Local 35 President Bob Proto, who represents service and maintenance employees at Yale, said Monday that he will assume a position on his union’s international executive board.
The board of UNITE HERE appointed Proto as its newest officer in a unanimous decision last week, expanding his leadership role among the organization’s approximately 440,000 active members. A labor expert said the promotion could test UNITE HERE’s commitment to graduate student unionization and other issues in higher education, but local officials were skeptical that the change will significantly impact Yale.
Board member Paul Clifford ’78 said his colleagues chose Proto for his reputation at Local 35.
“It’s a recognition of his leadership,” Clifford said. “The unions in New Haven are known to be very dynamic, strong, organizing unions — unions that represent not just workers at Yale but the broader interests of the community at large.”
As a vice president on the board, Proto will attend biannual meetings to coordinate UNITE HERE’s efforts across the United States and Canada.
More than 50 members serve on UNITE HERE’s board, but Proto is one of a handful of officers who have been chosen since the organization formed in a union merger two years ago, Clifford said.
John Raudabaugh, a former member of the National Labor Relations Board, said Proto’s greater voice in UNITE HERE could give the local chapter more influence in negotiations with Yale. But Proto’s attention could also be drawn away from New Haven if he focuses on broader issues, Raudabaugh said.
“He could muster more support for the university situation, or it could start dissipating his activities because it draws his attention to other campaigns,” he said.
Proto recently helped organize labor rallies in New York and Boston and is also coordinating with state labor leaders to support Mayor John DeStefano Jr.’s gubernatorial campaign.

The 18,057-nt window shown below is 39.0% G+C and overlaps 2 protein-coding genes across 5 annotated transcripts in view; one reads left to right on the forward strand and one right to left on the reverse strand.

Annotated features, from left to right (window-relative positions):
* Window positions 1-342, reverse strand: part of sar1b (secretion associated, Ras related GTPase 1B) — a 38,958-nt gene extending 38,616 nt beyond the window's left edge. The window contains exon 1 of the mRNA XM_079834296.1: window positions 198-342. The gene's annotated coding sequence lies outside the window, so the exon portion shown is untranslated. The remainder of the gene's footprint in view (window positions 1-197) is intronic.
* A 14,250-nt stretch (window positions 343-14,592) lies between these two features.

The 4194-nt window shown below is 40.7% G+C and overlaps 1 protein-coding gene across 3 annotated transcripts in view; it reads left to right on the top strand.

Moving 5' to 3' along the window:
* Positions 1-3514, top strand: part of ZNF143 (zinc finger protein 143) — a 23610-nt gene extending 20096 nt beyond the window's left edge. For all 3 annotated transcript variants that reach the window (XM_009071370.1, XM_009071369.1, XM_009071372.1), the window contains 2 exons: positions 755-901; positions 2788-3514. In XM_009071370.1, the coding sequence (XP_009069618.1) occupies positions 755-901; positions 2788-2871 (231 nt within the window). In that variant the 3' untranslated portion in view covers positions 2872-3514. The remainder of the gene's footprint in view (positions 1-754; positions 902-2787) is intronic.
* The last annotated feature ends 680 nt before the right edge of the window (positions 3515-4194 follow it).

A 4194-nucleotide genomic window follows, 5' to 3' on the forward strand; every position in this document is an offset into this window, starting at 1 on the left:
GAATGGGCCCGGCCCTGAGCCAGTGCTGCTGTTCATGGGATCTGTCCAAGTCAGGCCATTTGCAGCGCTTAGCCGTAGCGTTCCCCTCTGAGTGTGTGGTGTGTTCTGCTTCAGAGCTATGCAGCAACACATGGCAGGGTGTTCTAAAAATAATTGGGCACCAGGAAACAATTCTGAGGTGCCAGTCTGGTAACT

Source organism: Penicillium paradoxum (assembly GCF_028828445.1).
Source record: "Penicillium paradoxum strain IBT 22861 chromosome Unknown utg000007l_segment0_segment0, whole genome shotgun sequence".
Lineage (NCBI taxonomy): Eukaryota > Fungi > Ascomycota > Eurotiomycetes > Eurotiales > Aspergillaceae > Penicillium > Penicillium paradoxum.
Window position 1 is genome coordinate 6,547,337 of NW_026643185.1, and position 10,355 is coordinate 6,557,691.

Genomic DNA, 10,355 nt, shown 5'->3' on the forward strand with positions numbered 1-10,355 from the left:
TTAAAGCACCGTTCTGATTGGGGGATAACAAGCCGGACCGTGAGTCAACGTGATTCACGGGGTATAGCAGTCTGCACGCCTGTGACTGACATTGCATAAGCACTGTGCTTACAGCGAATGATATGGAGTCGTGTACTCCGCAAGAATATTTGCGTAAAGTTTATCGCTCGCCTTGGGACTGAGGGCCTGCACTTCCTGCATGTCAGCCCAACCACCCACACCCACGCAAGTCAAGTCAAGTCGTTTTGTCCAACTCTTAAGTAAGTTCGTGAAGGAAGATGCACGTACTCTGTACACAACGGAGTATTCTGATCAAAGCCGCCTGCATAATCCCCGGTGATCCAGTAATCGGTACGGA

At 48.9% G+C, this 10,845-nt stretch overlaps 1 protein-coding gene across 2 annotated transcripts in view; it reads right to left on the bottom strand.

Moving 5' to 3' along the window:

Bruce Alexander ’65, who is serving as Yale’s interim vice president for finance and administration, said he thinks Proto will continue his local efforts despite his new responsibilities.
“The best practices initiatives on which we are working together are very important for all of us at the University and have tremendous potential,” Alexander said in an e-mail. “Because Bob plays an important role in that effort, I was very pleased that he has assured me that he will continue his leadership position with Local 35 here in New Haven.”
Despite Proto’s greater national role, there is little UNITE HERE can do to increase its considerable attention to New Haven affairs, said Local 34 President Laura Smith, who represents Yale’s clerical and technical workers.
“Our international union has always been exceptionally responsive to the needs of our locals,” Smith said. “I don’t know if there’s any more they could do.”
But Raudabaugh said UNITE HERE’s umbrella federation, Change to Win, has lagged in its commitment to labor issues in higher education since its highly publicized split from the AFL-CIO in September 2005. Proto’s appointment could foreshadow a change in strategy, Raudabaugh said.
“This is quite an interesting test as to whether the breakaway group is going to be committed to the interests of grad students, faculty committees etc. at the University, or whether it will cede jurisdiction to the AFL-CIO,” he said.
Proto is the most recent addition to the ranks of New Haven labor leaders who have risen to the top at UNITE HERE, Smith said. Co-president John Wilhelm ’67, who spoke on Proto’s behalf when he was appointed, started his labor career with Local 35. Vincent Sirabella also led Local 35 before he became director of organization of HERE, one of the current union’s former components.
“This is really an exciting new chapter of that tradition of leadership growing from New Haven,” Smith said. “It’s quite an honor, and certainly one that is well-deserved for Bob.”
Proto will hold his new position until 2009, when he will face an election before an international conference of UNITE HERE delegates.
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